When we decide, as a human family, that love, compassion, justice, truth, understanding, peace, and healing are more important than skin color and ethnicity, political parties and religious affiliation, who wins and who loses, who’s right and who’s wrong, and our fear over what we might lose when we create a just and equal society, we can transform our world. If we are ever to break free from these cycles of violence we continue to find ourselves caught up in, we have the responsibility to do the work. The Coming to the Table Approach can help.

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Remembering Peter Norman: an oft-forgotten white man in the Black Power movement

Posted June 29th, 2015 by Tom

I remember the moment well. I was 14-years old. The 1968 Olympics in Mexico City were astounding. I was a fledgling long- and high-jumper in junior high school. When Bob Beamon broke the long jump world record – not by inches, but by almost two FEET – it became one of the most amazing moments in sports history; and certainly inspired this skinny, little, long jump aspirant.

1968But that’s not the “I remember the moment well” I refer to in the paragraph above. The iconic moment that lives forever from the 1968 games is the medal awards ceremony for the men’s 200-meter race. Tommie Smith won gold. John Carlos, bronze. They stood on the podium with heads bowed and black-gloved hands raised high in an act of defiance to highlight, and protest against, racist injustice in the United States.

The white guy who won the silver medal? Who stands in front of them? That’s Peter Norman. He’s the Australian sprinter who won silver. What I never knew until I learned about it on Facebook, is on the left breast of his jacket he wore a small badge that read: “Olympic Project for Human Rights” – an organization set up a year earlier  to oppose to racism in sports.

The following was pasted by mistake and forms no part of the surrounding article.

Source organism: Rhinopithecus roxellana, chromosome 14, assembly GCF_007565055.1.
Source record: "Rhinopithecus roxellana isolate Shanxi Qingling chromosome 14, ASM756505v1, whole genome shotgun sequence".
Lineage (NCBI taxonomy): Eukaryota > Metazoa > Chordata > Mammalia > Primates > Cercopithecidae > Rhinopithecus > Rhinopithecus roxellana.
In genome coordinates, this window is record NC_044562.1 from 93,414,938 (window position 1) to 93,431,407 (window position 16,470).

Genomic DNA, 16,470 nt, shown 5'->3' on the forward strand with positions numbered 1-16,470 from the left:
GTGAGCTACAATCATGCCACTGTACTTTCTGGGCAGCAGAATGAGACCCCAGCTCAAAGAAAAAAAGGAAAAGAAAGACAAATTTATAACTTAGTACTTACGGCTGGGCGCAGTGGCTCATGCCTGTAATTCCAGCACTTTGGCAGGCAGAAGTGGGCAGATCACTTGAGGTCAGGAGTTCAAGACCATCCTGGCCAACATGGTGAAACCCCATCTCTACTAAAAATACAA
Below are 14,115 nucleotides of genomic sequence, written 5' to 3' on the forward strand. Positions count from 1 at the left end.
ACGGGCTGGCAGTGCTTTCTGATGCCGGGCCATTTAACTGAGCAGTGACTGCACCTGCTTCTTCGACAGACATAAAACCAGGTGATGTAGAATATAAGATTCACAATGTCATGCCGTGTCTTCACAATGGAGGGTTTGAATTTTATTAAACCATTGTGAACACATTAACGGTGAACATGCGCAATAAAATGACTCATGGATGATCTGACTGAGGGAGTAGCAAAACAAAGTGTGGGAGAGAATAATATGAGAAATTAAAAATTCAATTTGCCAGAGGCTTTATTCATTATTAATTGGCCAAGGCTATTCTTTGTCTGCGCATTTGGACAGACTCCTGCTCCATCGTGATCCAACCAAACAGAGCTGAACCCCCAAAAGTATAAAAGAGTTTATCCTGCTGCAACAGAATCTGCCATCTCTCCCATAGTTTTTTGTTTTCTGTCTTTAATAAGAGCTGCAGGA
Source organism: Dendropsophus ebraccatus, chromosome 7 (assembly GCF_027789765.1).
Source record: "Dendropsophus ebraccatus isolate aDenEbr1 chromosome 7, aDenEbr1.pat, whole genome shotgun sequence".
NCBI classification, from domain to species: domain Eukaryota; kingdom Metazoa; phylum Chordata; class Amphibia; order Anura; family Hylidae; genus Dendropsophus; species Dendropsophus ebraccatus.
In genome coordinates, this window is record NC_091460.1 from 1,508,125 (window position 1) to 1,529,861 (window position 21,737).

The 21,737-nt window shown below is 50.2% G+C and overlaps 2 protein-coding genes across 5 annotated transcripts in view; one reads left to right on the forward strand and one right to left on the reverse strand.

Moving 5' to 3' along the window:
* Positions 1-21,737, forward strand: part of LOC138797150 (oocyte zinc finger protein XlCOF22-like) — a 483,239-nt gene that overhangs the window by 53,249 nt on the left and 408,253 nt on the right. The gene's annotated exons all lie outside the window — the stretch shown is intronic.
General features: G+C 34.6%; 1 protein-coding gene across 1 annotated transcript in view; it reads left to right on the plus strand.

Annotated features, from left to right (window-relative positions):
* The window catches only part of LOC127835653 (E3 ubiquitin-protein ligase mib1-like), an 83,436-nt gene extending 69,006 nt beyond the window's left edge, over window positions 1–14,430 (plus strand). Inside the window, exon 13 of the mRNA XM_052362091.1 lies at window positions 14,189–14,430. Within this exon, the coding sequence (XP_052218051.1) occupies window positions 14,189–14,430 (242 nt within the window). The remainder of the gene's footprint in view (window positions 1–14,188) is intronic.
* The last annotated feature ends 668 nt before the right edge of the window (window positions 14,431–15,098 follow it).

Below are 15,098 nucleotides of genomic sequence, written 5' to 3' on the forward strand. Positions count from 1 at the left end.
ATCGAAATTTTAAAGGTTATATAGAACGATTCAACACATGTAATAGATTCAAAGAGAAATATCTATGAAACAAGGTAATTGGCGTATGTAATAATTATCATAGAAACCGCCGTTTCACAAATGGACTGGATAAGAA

Smith and Carlos were banned from the Olympics for life. But they became instant heroes in the black community for sacrificing personal glory for the greater good. History has also held them up as civil rights icons.

What isn’t well known in the United States is that Peter Norman became a pariah in Australia. Though his time in 1968 would have earned Gold in Munich in 1972, he was ostracized and never ran in the Olympics again. When Sydney hosted the Olympics in 2000, Norman – the greatest Olympic sprinter in Australian history – wasn’t invited to participate in any capacity.

When he died of a heart attack in 2006, guess who eulogized him and helped carry his coffin? John Carlos and Tommie Smith.

He paid the price. This was Peter Norman’s stand for human rights, not Peter Norman helping Tommie Smith and John Carlos out,” said Smith. “He just happened to be a white guy, an Australian white guy, between two black guys in the victory stand believing in the same thing.”

Here’s to Peter Norman. Thank you for standing tall for justice and freedom.

(Read more about this inspiring story here)

A Message for Peace

Posted July 31st, 2014 by Tom

cjp_logoYesterday I received an email from Daryl Byler, Executive Director of the Center for Justice & Peacebuilding (CJP) at Eastern Mennonite University. EMU is a place I have studied and will continue to study issues of trauma, restorative justice, conflict resolution, and other subjects, with an overall focus on building Peace. Daryl’s message, on behalf of the faculty and staff of the CJP, moved me deeply. Having studied in May with friends and peacebuilders from Nigeria, Iraq, Iran, Syria, Haiti and elsewhere, Daryl’s message touches my heart, and the hearts of many friends around the world. I share his words here with my friends in the hope that we will all redouble our efforts to build peace… everywhere. Read the rest of this entry »

Nobel Peace Prize 2011 — blessed are the peacemakers!